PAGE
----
Why I left the Playground.

Blog Post created by gregp136 on Jan 7, 2018

I love coming to the playground in the early morning.  There are a few kids around, but they tend to be quieter, calmer.  I see two kids in the sandbox, building a town with Tonka trucks.  There are two more talking on the park bench.  The sun is just starting to light up the sky above the trees. A slight breeze is blowing, causing the swings to move back and forth ever so slightly.  The dew on the grass is wetting my shoes, and I can hear the birds starting to sing as they wake up and get ready to begin their day.  


The playground in the morning is where I can come to think.  This morning I am thinking about how it came about that I left the playground.  I have been told that sharing this story may help others avoid the bully Nicotine that hangs around here, trying to keep people from enjoying the playground.  I hesitate though, because while I see that advantage, I do not want it to sound like I am making excuses.  It is also hard to talk about my failures.


So I sit at the bottom of the slide, listening to the birds, and watching the sun lighten the sky in the east.  I guess the best place to start it to explain a little about me.  All of my life, I have felt the highest goal any one can achieve is to serve.   It is through serving and helping others that I get my greatest joy.  This is why I have chosen to work with the elderly and those with developmental disabilities.  My work life has been service since I started working.  It is also the way I live my family life.  When I list my failures. it is the times that I did not serve that I put at the top.  I think it is for that reason I work so hard on this site to support others.


I see a few more kids have wandered through the gate of the playground.  It is warming up, and it is clear the way they are dressed that they are stopping here for a bit before going to church.  They will make sure they do not get their freshly washed dresses, and dress pants dirty, but they want to stop for just a bit before starting their day.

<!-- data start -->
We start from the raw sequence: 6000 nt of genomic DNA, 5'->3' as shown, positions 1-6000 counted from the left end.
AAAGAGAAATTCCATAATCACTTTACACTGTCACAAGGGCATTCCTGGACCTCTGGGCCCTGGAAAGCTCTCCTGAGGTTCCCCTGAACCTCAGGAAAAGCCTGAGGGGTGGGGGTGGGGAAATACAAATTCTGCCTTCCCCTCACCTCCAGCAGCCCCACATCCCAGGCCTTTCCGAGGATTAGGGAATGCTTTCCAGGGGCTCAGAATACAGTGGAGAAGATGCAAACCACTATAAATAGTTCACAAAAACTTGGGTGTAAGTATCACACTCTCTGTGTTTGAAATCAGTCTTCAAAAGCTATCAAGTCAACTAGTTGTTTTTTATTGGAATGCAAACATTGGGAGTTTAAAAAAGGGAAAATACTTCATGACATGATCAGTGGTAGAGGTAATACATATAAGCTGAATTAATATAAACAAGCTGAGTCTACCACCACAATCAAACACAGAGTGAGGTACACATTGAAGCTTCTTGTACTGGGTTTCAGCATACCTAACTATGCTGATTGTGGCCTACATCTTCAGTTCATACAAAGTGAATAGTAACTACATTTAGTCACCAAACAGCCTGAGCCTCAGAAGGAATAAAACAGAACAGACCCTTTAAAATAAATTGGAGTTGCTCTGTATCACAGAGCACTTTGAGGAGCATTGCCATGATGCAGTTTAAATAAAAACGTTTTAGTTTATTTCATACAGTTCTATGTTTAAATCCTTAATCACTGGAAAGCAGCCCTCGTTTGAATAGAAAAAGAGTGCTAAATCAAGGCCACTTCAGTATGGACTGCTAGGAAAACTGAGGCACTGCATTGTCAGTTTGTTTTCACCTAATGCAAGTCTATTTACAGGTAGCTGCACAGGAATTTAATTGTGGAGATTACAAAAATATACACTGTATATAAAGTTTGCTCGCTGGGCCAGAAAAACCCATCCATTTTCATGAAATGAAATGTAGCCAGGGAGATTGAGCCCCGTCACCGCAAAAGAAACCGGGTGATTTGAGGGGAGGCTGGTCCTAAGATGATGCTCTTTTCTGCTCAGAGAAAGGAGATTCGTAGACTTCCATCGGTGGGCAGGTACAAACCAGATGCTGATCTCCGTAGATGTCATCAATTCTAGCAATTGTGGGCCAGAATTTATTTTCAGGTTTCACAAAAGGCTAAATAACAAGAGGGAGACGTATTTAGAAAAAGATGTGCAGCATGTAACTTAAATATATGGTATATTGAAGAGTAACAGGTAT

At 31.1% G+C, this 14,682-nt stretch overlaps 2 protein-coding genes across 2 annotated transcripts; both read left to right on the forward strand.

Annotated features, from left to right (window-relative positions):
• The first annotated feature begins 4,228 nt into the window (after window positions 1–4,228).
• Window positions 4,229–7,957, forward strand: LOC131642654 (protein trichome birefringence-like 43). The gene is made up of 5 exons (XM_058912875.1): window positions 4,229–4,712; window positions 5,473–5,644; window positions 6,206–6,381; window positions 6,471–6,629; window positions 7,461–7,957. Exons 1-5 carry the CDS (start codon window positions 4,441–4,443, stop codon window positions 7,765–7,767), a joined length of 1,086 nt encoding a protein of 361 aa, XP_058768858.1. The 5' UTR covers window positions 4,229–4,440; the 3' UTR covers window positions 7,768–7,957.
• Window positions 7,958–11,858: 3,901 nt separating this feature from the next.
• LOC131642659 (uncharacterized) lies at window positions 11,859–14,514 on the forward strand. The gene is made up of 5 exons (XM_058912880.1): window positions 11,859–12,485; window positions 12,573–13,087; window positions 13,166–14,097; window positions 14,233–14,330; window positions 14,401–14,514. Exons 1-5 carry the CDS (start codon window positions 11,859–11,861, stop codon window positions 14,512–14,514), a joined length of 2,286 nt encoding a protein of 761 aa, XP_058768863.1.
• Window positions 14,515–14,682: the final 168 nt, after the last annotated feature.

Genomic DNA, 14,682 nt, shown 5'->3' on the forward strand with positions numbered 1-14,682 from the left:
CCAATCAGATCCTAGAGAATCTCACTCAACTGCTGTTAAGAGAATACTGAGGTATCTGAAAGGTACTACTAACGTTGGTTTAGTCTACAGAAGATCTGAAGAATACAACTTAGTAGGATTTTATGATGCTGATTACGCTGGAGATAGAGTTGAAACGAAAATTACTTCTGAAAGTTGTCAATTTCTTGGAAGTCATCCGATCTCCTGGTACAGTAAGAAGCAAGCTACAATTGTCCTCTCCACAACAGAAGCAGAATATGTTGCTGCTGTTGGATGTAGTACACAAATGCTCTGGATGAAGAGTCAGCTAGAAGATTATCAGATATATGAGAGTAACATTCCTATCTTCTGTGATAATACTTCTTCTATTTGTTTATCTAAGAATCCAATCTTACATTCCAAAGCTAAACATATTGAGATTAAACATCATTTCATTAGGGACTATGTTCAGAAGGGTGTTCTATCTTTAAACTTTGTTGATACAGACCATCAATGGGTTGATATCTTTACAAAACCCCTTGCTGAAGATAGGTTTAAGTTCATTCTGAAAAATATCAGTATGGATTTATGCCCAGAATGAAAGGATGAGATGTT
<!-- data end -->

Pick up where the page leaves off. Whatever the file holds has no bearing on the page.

As part of my serving, I have always been the strong one.  When the walls seem to be falling down, I took on the role of keeping things going so the other person has time to fall apart, and deal with the anguish.  I am the strong shoulder to cry on.  Even through the end of my first marriage, which was not my choice, I buried my feeling to make sure that my teenage children would feel my support.  


The problem, of course, is I am too skilled at burying my feelings.  I also have no idea how to accept help from others.  Those who try to give me support find that somehow things flip, and  I am supporting them.  I do not intend to flip it, and I know it would be much healthier for me if I didn't, somehow I just make it happen.  


And so I look at my three longest quits, two before I found this wonderful playground.  They are all the result of me being strong, and being unable to let others support me.  My first marriage ended, my mother in law passed away, and my wife was diagnosed with breast cancer.  And I was the strong one, and took care of others, so they could grieve.


The day is warming here on the playground.  The sun is peeking over the trees, and it feels so good on my face and arms.  More kids are wandering in, and the wonderful noise of kids having nicotine free fun is rising.  It will be a beautiful day.


And so I ask myself, as I get up from the end of the slide, is it possible to change this 60 yr old man?  Can I open up and let people see my pain?  Can I accept a supportive hug, or even ask for it when I need it.  The answer, of course, is that I need to.  I know I can serve better when I allow others to serve me also.  My head knows this, now I just have to teach my heart.


But enough of this.  I need to swing on the swings, and see how high I can get.  I need to hang up side down on the monkey bars.  I need to play in the sand box and go fast on the merry go round.  I need to celebrate the wonderful Playground that we have been given!